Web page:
14/09/2016 World News Today


14/09/2016

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This is BBC World News Today with me Kasia Madera.

:00:07.:00:09.

The Headlines: A damning verdict on the intervention in Libya.

:00:10.:00:13.

Huge instability and the rise of so-called Islamic State

:00:14.:00:15.

in North Africa are blamed on the British and

:00:16.:00:18.

French joint military intervention in the country.

:00:19.:00:21.

No fighting in Syria, but still no aid being delivered.

:00:22.:00:24.

We report from the besieged city of Aleppo.

:00:25.:00:34.

Half the pre-war population of Syria is either refugees outside the

:00:35.:00:37.

country or displaced within it. Also

:00:38.:00:41.

coming up: Relief supplies reach five Russian scientists surrounded

:00:42.:00:43.

by polar bears for nearly two weeks at a remote weather

:00:44.:00:45.

station in the Arctic. And one billion stars are mapped

:00:46.:00:48.

in a galactic mission to draw space, giving a huge boost to our knowledge

:00:49.:00:51.

of what the Milky Way looks like. As reports go, it

:00:52.:01:10.

couldn't be more damning. It says the British and French joint

:01:11.:01:13.

military intervention in Libya five It became an 'opportunist policy

:01:14.:01:17.

of regime change' - and it led to the rise of so-called

:01:18.:01:22.

Islamic State in North Africa. A committee of British MP's savaged

:01:23.:01:26.

Former Prime Minister David Cameron over the joint UK-French mission,

:01:27.:01:28.

which toppled Colonel Libya quickly descended into chaos

:01:29.:01:30.

and is now a haven for people Today, the country is a chaotic

:01:31.:01:45.

haven for people traffickers and militants.

:01:46.:01:46.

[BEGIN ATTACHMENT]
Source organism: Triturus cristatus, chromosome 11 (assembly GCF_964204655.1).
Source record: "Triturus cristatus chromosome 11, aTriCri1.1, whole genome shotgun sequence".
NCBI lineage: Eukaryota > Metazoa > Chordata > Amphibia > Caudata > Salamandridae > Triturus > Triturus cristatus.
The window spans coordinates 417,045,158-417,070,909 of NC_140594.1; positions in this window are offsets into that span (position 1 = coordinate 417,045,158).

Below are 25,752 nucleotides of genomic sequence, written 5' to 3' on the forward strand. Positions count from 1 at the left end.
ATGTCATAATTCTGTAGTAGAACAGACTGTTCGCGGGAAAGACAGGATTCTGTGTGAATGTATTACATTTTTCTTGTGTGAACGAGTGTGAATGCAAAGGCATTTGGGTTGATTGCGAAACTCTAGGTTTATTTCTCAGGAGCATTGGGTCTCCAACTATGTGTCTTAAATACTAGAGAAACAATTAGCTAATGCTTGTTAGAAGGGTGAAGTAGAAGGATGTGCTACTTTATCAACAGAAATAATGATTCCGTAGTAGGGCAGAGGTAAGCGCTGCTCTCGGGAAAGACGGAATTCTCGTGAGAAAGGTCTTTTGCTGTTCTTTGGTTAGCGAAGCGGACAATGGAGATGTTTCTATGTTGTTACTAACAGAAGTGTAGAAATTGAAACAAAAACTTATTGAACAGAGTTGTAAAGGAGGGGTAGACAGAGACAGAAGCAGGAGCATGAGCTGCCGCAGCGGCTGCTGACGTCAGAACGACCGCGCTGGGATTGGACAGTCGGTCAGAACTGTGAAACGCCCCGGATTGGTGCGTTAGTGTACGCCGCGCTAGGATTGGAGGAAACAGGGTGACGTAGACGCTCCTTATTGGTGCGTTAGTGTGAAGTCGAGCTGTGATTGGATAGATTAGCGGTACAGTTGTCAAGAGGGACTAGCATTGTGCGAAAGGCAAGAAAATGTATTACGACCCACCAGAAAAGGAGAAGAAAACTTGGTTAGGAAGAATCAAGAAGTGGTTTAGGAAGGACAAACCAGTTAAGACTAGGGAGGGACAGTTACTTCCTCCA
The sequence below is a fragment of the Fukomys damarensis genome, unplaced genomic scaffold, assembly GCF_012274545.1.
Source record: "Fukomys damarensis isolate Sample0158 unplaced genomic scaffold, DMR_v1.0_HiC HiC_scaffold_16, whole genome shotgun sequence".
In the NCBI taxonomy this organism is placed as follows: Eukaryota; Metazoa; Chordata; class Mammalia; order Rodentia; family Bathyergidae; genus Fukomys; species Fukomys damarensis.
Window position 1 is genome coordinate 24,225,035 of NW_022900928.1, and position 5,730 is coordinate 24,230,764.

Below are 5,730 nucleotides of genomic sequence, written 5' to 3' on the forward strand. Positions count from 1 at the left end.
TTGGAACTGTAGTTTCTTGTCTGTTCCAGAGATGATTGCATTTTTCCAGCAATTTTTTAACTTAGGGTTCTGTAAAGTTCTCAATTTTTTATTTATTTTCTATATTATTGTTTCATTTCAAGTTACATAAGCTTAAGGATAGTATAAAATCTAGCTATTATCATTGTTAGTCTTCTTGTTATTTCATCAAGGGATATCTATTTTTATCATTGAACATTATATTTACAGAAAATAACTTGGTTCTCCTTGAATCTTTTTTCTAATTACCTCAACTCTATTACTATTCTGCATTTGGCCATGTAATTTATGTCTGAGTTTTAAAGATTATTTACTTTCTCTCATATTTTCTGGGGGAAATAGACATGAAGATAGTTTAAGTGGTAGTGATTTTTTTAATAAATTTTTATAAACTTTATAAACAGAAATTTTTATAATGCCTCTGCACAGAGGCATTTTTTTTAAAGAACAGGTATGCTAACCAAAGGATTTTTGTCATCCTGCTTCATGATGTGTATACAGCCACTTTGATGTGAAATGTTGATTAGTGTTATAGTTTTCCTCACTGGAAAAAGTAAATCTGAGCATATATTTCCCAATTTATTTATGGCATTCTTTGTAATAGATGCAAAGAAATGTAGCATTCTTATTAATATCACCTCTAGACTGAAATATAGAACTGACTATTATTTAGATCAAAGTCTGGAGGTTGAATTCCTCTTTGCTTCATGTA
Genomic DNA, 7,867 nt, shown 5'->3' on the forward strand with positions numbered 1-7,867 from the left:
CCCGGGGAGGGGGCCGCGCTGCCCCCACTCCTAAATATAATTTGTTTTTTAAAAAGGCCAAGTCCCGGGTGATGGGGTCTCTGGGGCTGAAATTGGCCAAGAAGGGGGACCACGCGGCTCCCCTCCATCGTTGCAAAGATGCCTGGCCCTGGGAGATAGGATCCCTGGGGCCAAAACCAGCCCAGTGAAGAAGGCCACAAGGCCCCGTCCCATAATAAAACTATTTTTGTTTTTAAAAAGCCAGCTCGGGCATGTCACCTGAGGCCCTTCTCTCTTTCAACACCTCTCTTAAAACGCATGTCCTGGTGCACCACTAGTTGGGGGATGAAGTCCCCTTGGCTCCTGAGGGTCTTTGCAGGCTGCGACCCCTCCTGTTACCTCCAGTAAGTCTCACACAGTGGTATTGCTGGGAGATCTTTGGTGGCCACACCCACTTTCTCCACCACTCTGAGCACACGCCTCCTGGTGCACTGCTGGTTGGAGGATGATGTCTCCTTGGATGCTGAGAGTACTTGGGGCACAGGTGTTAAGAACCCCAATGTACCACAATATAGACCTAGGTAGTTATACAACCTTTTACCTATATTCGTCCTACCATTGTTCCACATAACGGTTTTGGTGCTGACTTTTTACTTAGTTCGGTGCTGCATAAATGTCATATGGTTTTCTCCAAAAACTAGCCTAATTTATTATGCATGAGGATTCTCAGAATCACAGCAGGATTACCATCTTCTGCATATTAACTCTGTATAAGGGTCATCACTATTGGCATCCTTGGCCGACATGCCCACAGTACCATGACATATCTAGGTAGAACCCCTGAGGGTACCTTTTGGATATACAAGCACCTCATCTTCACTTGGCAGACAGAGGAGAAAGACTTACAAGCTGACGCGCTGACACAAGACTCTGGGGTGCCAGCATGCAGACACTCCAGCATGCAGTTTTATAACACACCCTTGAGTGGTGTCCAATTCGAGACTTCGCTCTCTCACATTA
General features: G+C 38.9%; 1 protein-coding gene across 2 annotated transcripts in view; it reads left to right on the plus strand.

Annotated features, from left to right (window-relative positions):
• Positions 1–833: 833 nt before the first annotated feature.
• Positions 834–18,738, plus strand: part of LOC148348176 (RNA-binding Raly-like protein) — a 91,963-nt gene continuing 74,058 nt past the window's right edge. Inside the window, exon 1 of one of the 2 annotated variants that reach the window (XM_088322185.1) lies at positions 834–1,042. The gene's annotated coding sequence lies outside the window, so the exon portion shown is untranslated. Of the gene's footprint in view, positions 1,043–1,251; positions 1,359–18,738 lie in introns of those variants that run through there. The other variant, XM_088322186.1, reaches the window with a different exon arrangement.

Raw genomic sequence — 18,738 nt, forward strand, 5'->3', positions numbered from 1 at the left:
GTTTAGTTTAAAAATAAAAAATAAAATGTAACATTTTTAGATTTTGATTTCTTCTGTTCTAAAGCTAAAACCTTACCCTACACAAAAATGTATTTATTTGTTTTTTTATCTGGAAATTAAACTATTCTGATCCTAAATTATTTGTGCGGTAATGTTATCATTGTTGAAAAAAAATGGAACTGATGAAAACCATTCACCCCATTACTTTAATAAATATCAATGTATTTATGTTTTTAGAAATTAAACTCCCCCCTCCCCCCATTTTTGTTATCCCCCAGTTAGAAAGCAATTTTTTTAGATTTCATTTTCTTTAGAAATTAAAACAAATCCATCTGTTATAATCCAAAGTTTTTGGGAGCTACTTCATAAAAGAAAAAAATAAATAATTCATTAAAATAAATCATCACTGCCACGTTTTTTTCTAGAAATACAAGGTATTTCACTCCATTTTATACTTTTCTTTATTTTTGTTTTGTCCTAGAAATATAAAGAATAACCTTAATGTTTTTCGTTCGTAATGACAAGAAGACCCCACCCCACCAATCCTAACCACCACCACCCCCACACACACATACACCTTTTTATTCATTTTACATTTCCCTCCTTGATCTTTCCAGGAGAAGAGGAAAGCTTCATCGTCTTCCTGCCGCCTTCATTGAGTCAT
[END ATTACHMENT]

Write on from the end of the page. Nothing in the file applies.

A place where militias compete for power.

:01:47.:01:51.

Where the Islamic State group has a foothold.

:01:52.:01:54.

Where migrants pour across unprotected borders en route

:01:55.:01:56.

It is a chaotic picture which, British MPs say, is the result of

:01:57.:02:10.

David Cameron's decision five years ago to send in warplanes to

:02:11.:02:13.

support rebels fighting against Colonel Gaddafi.

:02:14.:02:14.

We were not prepared for the consequences of a

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And all the analysis being done here was based

:02:17.:02:21.

on a frankly limited understanding of what the situation in Libya was.

:02:22.:02:30.

The aim of the intervention in March 2011 was to

:02:31.:02:32.

protect people living here in

:02:33.:02:35.

Benghazi, who were threatened by Gaddafi's forces.

:02:36.:02:42.

The Foreign Affairs Committee says the case was overstated

:02:43.:02:44.

As fighting continued over the summer,

:02:45.:02:47.

the aim of the operation changed from protecting civilians to

:02:48.:02:49.

The committee said this was an opportunist

:02:50.:02:52.

That was not under-pinned by a strategy to support

:02:53.:03:04.

In particular, MPs say more should have

:03:05.:03:07.

been done to use Tony Blair's contacts to see if a political deal

:03:08.:03:10.

was possible which could have left Gaddafi in power.

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Is it better to allow a dictator who may be

:03:13.:03:15.

appropriate to the country and to the times in which we are living to

:03:16.:03:18.

remain in power to ensure stability rather than risk the chaos of an

:03:19.:03:21.

In September 2011, after the Gaddafi regime

:03:22.:03:24.

the then-French president visited Libya and told the people they had

:03:25.:03:31.

Your friends in Britain and in France

:03:32.:03:35.

will stand with you as you build your democracy and build your